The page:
In May the Chinese surrendered in large numbers. For a while we had more prisoners than our own strength. I wondered how China could come up with so much manpower, but then China has many, many people and their value of life was small in 1950-1951.
July and August 1951 became a more stable front line type of fighting than we had previously seen.
In July I was assigned as the Communication Sergeant at battalion headquarters.
The troop rotation program began in the spring; my turn came about the first of September. I arrived at San Francisco and boarded a troop train to Fort Riley on Sep. 11, 1951.
I would become 19 years old on October 21. I had spent nearly fourteen months in combat and had participated in six of the ten campaigns of the 24th Division.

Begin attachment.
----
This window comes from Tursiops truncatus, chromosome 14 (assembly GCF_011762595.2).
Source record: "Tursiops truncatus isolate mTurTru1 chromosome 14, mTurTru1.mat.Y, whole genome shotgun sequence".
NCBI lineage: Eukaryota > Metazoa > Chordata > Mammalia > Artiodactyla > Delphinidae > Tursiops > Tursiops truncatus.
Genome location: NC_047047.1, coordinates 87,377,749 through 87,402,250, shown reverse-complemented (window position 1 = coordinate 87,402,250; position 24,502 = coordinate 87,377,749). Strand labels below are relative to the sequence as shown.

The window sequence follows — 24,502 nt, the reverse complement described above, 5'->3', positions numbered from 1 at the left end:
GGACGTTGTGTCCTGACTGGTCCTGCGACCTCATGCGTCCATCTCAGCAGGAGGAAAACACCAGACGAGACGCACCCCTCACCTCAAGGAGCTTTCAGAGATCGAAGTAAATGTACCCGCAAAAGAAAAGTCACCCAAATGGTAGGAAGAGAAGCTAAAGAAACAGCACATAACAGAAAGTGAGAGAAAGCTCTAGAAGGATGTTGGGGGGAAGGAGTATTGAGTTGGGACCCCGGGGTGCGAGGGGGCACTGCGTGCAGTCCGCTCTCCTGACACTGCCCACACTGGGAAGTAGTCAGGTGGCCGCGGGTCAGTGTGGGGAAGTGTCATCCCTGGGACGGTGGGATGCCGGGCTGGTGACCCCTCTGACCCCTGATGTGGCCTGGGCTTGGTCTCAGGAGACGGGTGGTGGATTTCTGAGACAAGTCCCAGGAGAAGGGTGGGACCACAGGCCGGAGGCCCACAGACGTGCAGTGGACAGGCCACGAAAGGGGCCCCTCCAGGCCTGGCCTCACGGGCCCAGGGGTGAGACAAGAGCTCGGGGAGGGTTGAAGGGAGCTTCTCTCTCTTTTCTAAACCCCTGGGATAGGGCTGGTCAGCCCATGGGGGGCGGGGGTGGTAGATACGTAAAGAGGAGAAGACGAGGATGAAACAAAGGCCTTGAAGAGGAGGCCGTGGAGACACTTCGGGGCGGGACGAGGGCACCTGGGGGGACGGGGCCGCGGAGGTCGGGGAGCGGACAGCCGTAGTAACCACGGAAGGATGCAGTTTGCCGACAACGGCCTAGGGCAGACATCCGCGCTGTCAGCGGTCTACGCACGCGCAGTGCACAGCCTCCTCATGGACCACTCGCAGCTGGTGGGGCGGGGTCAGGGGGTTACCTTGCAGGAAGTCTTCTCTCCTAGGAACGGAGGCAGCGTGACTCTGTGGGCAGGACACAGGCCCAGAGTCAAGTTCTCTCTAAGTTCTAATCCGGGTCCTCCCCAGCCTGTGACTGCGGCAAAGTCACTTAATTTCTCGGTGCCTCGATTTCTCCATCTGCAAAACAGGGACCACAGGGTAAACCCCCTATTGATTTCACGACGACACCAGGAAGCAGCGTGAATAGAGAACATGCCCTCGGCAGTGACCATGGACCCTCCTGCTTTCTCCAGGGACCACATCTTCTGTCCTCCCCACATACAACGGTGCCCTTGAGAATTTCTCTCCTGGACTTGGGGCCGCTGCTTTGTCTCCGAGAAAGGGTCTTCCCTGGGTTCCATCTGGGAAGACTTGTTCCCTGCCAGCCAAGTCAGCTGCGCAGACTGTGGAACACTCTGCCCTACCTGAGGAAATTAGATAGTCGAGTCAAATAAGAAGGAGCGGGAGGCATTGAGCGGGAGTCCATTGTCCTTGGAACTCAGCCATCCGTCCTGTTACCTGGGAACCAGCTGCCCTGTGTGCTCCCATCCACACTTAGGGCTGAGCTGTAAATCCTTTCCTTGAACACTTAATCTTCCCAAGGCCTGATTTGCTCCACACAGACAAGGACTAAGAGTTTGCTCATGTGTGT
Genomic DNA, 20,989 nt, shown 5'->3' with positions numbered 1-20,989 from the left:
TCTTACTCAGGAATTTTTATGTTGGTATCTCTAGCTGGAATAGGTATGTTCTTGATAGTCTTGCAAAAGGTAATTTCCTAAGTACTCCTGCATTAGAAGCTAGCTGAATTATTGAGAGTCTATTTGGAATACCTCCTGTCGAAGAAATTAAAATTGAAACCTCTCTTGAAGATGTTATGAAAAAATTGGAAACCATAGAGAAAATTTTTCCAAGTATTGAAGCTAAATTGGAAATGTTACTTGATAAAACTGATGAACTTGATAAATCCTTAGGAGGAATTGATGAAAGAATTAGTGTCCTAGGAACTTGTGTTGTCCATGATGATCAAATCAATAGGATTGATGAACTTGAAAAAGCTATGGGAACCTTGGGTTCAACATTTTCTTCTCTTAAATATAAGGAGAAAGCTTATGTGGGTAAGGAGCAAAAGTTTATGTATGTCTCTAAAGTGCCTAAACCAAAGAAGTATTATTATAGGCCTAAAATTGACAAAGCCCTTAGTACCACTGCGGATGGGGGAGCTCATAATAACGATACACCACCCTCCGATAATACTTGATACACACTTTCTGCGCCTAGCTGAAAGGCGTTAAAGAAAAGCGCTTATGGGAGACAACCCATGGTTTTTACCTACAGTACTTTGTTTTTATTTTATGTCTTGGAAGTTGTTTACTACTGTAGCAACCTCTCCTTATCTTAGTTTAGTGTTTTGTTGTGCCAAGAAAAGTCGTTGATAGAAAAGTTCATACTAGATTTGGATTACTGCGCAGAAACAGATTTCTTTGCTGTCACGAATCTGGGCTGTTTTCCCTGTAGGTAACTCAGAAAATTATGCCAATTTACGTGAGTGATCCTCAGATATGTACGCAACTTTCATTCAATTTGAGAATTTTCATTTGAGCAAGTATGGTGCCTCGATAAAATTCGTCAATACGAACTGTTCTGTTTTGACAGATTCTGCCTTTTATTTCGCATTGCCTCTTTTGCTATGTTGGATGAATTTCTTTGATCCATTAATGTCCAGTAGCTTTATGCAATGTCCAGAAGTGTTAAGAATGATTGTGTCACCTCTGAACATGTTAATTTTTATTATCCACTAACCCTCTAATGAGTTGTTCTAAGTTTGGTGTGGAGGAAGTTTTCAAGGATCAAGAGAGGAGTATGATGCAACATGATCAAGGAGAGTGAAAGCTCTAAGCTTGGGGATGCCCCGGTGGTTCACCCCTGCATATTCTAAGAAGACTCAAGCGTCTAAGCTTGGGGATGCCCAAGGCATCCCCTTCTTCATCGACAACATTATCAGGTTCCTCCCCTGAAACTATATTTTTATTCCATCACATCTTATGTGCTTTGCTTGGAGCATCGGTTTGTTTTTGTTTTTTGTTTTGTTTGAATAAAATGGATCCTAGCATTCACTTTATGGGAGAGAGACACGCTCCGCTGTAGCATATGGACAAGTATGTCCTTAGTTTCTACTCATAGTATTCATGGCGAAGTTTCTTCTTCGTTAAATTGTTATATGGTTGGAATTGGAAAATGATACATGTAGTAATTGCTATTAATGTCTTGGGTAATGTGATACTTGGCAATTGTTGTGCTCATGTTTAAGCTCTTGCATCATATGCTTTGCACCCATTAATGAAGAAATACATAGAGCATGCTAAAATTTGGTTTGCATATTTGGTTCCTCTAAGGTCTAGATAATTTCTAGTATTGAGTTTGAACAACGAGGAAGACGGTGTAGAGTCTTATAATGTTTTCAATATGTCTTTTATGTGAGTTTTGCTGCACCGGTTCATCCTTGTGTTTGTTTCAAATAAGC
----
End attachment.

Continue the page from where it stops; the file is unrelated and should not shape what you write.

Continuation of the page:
At the reunion, would anyone wonder why I was happy to just stay at our reunion meeting room for the entire three days to reminisce?
I completed a twenty year, six month and twenty two day active duty career in the Army, retiring from Fort Sill, OK on July 1, 1970 as a Master Sergeant at age 37. I had served in the Viet Nam War and had duty stations at Fort Sill, OK (four times), Fort Carson, CO, The University of Missouri (ROTC Instructor) Columbia, MO, The Univ. of Kansas (ROTC Instructor) Lawrence, KS, and two tours of three and a half years each in Germany.
I must acknowledge the great support I received from my wife, Vee , and my family. Without this I would not have made it.
Gerald F. Brown
1607 Pleasant Street
Hutchinson, KS 67501
The Taro Leaf, Vol 64(2) Spring 2010, pg. 10-12, 46.